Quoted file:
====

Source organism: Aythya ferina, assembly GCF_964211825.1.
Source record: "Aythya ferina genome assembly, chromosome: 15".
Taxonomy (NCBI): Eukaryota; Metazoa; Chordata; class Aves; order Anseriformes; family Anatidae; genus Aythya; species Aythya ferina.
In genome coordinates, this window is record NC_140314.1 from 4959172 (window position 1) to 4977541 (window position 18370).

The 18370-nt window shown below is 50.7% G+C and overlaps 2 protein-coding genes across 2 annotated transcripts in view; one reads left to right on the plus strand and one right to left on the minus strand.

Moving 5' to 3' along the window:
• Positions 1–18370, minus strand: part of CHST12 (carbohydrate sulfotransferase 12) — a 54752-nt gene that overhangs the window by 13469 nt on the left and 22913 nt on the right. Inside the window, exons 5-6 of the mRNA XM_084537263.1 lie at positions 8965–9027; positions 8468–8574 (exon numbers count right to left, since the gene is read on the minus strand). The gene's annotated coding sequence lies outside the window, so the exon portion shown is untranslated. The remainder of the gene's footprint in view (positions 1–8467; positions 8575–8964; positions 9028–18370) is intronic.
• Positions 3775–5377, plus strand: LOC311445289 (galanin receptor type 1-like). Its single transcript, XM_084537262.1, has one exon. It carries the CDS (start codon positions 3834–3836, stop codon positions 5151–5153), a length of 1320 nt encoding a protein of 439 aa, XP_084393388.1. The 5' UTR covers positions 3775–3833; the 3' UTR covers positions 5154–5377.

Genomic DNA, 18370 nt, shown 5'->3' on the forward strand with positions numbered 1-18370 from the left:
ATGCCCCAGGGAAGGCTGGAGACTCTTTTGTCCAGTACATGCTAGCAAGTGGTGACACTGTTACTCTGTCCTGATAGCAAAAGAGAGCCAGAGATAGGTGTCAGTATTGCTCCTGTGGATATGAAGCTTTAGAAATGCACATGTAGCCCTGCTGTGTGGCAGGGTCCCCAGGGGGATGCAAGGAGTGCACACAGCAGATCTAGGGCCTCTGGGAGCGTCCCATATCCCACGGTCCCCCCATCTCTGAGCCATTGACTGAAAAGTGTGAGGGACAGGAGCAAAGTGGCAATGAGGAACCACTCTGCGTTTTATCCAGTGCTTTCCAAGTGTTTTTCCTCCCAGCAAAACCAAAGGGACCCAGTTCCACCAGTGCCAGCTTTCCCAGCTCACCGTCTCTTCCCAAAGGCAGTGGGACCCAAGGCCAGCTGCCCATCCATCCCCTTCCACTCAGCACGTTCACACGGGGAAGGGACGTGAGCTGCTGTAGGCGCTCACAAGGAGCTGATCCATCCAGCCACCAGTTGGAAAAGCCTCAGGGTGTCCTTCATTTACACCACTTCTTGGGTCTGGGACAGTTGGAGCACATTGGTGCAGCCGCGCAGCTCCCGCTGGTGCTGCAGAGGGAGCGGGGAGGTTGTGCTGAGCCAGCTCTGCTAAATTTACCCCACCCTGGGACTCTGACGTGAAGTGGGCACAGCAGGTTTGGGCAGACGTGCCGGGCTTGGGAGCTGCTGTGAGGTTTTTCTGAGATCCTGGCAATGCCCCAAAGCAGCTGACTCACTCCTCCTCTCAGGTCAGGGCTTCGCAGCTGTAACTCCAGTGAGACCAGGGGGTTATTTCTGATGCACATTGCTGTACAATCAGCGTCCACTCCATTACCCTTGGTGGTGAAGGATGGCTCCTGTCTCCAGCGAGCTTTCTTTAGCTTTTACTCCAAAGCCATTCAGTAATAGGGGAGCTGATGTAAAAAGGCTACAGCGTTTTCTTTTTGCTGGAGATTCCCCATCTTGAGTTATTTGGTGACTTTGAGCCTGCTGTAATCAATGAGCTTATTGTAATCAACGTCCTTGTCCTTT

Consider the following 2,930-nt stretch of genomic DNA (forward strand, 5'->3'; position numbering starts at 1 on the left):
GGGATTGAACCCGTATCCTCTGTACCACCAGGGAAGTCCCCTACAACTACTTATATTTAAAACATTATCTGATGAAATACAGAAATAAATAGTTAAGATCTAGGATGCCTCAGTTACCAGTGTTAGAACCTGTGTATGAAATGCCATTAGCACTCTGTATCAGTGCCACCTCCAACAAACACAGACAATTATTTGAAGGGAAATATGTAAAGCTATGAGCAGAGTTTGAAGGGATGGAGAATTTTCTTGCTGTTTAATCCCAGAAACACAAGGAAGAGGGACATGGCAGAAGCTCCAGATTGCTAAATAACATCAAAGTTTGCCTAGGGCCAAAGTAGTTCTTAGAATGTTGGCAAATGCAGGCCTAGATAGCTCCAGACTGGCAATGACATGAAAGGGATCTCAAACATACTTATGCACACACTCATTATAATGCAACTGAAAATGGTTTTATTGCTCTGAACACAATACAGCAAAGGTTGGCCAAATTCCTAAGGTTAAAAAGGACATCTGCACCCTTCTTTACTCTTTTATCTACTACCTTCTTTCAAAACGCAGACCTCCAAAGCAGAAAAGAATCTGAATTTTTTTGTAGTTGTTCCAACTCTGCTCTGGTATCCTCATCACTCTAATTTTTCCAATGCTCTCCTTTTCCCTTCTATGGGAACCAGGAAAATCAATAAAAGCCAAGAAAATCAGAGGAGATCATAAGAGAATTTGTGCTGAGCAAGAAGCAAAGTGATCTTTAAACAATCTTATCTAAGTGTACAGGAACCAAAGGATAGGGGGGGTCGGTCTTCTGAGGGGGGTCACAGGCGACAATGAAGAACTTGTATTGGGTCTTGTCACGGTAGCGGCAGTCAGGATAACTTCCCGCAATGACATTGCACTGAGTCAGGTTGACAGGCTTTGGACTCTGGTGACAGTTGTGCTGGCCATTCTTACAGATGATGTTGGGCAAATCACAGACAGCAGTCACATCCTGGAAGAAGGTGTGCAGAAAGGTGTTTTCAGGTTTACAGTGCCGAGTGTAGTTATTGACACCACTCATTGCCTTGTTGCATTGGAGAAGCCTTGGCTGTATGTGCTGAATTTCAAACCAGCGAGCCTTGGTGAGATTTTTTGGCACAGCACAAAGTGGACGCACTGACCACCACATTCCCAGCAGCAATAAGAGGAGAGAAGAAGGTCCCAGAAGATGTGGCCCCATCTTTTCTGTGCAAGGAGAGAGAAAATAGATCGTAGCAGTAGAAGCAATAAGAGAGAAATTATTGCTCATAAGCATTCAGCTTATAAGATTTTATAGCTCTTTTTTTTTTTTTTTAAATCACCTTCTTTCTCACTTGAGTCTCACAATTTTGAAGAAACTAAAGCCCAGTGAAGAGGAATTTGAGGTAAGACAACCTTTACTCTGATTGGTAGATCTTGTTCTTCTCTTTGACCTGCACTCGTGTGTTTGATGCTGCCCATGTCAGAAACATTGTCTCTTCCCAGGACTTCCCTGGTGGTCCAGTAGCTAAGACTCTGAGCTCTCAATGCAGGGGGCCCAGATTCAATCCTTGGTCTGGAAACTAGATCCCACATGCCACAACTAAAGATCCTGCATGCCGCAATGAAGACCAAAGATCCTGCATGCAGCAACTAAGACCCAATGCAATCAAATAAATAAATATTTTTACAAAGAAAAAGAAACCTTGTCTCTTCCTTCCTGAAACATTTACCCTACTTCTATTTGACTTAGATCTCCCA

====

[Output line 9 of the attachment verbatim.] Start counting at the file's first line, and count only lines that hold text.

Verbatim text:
Genomic DNA, 18370 nt, shown 5'->3' on the forward strand with positions numbered 1-18370 from the left: